The overall optimism of the Iraqis and their trust in the government as an institution (although not its politicians) is a good thing. It suggests that there isn’t very much genuine support for the insurgents. Obviously the insurgents must have some popular support because otherwise they wouldn’t operate, but if the bulk of the Iraqi population isn’t on their side even now, with widely disliked foreign troops on the ground, their support will most likely melt away once the troops leave. In particular, it seems unlikely to me that the insurgents will be able to carry out carbombings and suicide bombings in and around Baghdad; I would guess that the hard-core jihadis will retreat to Anbar and Salah-ed-Din to help train foreigners for terrorist attacks outside Iraq, while the criminal element will hang around kidnapping people for money on the Colombian model, and most likely sending some of the proceeds to fund the terrorists.
It also looks very much as if Basrah, Missan and Dhi Quar governorates (the “Shia South”) are being effectively Finlandised by Iran. It’s not too much of an exaggeration to say that the net result of coalition policy in these regions has been to make Iraq safe for burqas and stonings. I don’t believe that these regions are going to fall directly under the sway of Iran in the same way that Lebanon was occupied by Syria, because there is too much of a nationalist element to the Sadrist movement. But they are unlikely to agree to anything which interferes with the ability of the Shia militias to enforce sharia law (with or without the help of the legal system), and they are likely to be partisans of Iranian influence in the Iraqi government because anything which works for a strong Iran, in the near term at least, is good for them.
On the other hand, for the population of the remainder of Iraq (which includes Baghdad so it’s not at all insignificant), there is some prospect of real democracy, which should not be ignored (like the real improvements that there have been in Afghanistan). They will have the opportunity to take part in something approaching normal political life, and the electrical shortages, raised infant death rates and other factors which are currently causing them to say that life is worse than it was under Saddam (which I don’t actually believe) will pass. There doesn’t look like being enough genuine ethnic tension to fuel a civil war (caveat; there never does �), so my guess is that withdrawing the troops soonish would be a net benefit rather than a net cost.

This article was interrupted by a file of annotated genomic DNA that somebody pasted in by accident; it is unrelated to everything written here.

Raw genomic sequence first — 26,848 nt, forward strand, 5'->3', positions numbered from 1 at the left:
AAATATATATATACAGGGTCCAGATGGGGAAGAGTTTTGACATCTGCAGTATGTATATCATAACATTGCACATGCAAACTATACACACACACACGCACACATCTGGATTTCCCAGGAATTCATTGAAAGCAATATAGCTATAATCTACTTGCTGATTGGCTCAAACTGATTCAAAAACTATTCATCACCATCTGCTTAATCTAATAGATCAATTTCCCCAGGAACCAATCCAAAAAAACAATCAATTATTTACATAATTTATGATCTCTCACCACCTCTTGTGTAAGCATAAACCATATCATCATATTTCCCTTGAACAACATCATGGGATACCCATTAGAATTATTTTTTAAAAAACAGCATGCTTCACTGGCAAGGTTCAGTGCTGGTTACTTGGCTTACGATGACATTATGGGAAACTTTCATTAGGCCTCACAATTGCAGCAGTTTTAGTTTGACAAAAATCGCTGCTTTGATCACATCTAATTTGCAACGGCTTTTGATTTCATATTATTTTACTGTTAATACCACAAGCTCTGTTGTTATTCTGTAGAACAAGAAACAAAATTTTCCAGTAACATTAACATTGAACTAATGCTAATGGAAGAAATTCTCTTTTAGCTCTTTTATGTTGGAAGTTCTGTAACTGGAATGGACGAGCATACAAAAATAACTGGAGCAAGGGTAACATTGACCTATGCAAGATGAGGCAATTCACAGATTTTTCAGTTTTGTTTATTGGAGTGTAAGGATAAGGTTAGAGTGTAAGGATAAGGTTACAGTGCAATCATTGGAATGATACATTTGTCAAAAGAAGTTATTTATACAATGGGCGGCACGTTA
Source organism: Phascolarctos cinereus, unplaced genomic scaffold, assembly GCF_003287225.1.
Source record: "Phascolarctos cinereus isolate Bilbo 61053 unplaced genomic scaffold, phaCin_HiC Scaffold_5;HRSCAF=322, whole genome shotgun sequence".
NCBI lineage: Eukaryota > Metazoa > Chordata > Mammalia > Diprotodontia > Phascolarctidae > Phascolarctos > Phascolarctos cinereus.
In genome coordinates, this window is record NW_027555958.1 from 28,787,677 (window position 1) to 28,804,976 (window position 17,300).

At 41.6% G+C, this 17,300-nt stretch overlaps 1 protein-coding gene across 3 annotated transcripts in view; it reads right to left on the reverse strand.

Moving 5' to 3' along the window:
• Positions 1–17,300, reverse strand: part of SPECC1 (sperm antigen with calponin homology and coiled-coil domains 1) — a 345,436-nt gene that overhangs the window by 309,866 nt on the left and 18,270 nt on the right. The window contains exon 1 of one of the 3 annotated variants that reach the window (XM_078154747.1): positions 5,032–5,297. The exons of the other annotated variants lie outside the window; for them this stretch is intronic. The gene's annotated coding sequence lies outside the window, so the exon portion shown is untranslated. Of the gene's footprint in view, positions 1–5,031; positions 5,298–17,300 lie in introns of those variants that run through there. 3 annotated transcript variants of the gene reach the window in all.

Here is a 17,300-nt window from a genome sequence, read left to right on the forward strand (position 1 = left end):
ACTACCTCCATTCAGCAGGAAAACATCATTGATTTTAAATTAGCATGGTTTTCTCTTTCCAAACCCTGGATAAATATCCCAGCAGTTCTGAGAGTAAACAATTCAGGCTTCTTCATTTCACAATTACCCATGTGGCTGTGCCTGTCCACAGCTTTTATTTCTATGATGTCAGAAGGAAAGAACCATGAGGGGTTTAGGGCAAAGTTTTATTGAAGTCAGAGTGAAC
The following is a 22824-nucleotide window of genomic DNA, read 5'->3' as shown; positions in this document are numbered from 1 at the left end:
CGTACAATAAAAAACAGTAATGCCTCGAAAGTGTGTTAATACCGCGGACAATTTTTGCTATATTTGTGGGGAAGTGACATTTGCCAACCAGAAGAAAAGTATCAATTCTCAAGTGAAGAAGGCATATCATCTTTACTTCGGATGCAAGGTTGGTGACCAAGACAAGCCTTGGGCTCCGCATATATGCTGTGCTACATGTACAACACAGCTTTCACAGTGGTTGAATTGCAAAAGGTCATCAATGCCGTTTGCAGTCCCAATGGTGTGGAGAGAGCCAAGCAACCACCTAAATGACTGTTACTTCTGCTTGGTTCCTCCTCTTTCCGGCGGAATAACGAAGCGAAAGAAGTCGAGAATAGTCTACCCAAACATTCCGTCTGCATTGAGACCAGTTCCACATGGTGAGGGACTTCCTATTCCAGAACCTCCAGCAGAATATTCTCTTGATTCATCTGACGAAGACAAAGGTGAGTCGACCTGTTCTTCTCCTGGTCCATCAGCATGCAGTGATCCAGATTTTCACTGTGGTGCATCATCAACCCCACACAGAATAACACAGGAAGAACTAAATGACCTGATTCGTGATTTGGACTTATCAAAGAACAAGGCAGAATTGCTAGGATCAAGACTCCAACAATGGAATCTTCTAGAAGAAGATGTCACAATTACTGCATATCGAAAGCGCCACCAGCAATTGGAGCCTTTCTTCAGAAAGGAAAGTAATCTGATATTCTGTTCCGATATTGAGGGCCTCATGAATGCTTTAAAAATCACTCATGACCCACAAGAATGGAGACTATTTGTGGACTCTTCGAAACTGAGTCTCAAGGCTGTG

So, it looks like the end result of our invasion will be; we have brought freedom to about a third of the Iraqi population, at ludicrous cost in terms of money and innocent lives. We have liberated the Kurds (the Iraqi Kurds that is) and created a near-permanent training camp for terrorists. We have made ourselves much less safe and increased the number of people in the world who live under sharia law. The Henry Jackson Society apparently believe that we will make ourselves safe in the global war on Islamic totalitarianism by carrying out similar escapades all over the Middle East; I have to say that currently my question to them is What do you think of the show so far?
 I suppose we could engineer it so that they “requested” our support in bombing terrorist bases, but this itself is hardly likely to be completely straightforward and risk-free.